We're fast becoming a country where lies are not just more common but are accepted as normal. Through the years, we've become accustomed to a little political sidestep, where politicians don't answer the question asked but instead respond with a totally different and irrelevant answer. But lately this sidestep has morphed into outright lying -- the kind of lying that's not just blurted out in a poorly worded response to a question, but that is strategically planned, frequently repeated and widely disseminated until it, too often, becomes accepted as truth.
In the bellwether state of Ohio, Politifact Ohio, an affiliate of the national organization established by the Tampa Bay Times, reported, over a two-year span, 183 false or somewhat false statements versus 215 true or somewhat true statements. Of the false statements, 130 were delivered by Republicans, 67 by Democrats and 18 by others.
Nationally, Politifact gave Sarah Palin's 2009 proclamation about government death panels a Pants on Fire rating, as it did the 2010 Republican declaration that Obamacare was a government takeover of health care, and, the 2011 Democrat Congressional Campaign Committee's pronouncement that Republicans voted to end Medicare.
These patently false statements degrade American civic engagement. A study just released by the national PR firm Weber Shandwick shows that more than two-thirds of Americans are disengaging from politics -- fed up because of the lack of civility and lack of truth.
The lies emanate from both major political parties and from both presidential candidates, from sitting presidents, House speakers and ordinary politicians in state, local and national elections. We don't have to stretch our collective memories too far to recall a sitting president doing his own sidestep about the definition of sex. That alone affected "sexual" activity among teens, who thought it was now ok because it wasn't sex.
How did we get here? In an article in the Los Angeles Times, Victor Dorff, a math teacher at Pallisades Charter High School in California, shares his insight:
"Once upon a time, being an honorable person included the notion that your word was your bond, and integrity was a crucial element in establishing a good reputation. At least, that was part of the narrative that made up our social compact. My teaching experience tells me, however, that lying and cheating are seen by a lot of kids today as a crucial part of any path to success. The only shame is getting caught."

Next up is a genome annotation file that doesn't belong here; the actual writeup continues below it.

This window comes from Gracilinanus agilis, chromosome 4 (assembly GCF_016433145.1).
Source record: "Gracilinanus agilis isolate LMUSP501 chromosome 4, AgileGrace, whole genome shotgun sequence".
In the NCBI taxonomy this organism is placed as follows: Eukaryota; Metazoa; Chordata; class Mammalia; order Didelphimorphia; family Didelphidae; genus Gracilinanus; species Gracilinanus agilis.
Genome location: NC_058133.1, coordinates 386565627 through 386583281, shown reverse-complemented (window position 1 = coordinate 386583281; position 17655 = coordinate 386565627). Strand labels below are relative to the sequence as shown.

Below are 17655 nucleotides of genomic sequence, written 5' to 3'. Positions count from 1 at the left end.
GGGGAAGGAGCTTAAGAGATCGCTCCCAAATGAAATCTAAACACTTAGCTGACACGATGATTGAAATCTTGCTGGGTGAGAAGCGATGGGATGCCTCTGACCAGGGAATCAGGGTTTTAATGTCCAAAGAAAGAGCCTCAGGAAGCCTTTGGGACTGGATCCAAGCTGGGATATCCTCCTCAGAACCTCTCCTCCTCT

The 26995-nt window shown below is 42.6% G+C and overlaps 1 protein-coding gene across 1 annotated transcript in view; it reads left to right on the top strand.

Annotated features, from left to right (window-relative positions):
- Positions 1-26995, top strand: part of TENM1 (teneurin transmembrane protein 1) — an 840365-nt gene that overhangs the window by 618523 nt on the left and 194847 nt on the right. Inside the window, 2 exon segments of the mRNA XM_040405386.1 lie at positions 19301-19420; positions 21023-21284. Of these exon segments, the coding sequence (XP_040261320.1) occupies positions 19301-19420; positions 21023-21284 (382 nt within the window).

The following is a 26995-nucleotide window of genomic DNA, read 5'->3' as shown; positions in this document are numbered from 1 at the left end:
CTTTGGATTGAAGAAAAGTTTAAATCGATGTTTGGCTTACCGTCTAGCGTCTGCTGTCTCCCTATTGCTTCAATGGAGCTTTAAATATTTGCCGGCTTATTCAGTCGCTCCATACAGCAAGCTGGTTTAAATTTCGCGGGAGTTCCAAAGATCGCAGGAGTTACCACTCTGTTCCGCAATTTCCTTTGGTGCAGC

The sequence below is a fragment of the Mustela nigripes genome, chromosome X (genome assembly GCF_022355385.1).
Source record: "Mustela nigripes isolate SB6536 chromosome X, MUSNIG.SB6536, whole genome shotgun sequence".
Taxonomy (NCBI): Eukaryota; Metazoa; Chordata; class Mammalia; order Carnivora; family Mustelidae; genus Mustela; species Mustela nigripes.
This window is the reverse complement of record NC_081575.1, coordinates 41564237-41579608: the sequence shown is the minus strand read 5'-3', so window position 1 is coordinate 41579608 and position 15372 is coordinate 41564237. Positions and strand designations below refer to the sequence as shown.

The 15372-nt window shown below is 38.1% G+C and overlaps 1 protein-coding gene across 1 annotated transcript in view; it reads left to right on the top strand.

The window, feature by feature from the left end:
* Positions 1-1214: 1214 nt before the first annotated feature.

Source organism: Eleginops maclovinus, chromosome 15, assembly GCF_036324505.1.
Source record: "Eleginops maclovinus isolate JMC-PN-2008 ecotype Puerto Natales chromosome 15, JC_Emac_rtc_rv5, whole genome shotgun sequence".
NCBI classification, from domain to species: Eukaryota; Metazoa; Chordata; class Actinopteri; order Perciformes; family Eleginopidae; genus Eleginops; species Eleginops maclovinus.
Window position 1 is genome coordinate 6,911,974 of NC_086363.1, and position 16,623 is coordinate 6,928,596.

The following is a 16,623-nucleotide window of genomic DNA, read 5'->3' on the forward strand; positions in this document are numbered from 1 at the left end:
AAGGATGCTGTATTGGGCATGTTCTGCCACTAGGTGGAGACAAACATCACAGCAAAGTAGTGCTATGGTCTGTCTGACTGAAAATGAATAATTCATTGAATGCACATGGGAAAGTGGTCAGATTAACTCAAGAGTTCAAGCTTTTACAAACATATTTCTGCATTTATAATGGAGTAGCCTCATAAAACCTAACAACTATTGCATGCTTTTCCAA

Dorff goes on to say that students feel that this behavior is an accepted part of success because they see examples on Wall Street, in business and in politics, with no one being punished for their actions. On occasion, a Bernie Madoff or Penn State is made an example by authorities, but these are seen as anomalies.
In America, we highly value Success or, in the words of Charlie Sheen, "winning." These values are reinforced in advertising, sports, politics, business, schools and families. If you're not a winner, you're a loser. But when winning is everything and Success is not won through a commitment to honesty and integrity, everyone suffers.
University of Notre Dame psychology professor Dr. Anita Kelly reports that lying actually decreases personal health. Based on her sample of 110 Americans ages 18-71, she notes that when lying increases, health decreases, and vice versa. The same can be said of our collective health as a nation.
Dorf says that the problem of dishonesty needs to be addressed as part of a cultural problem. "It is up to us to make it unacceptable not only in schools but also throughout society. Every time we accept it as unavoidable or tolerable, we help ensure that the culture of cheating is passed onto the next generation," he says.
I think he's right. While the politicians continue their sidesteps and the spin-doctors and admen doctor the truth in politics, business and academia, the consequences of their actions go far beyond winning and losing -- they affect who we are.
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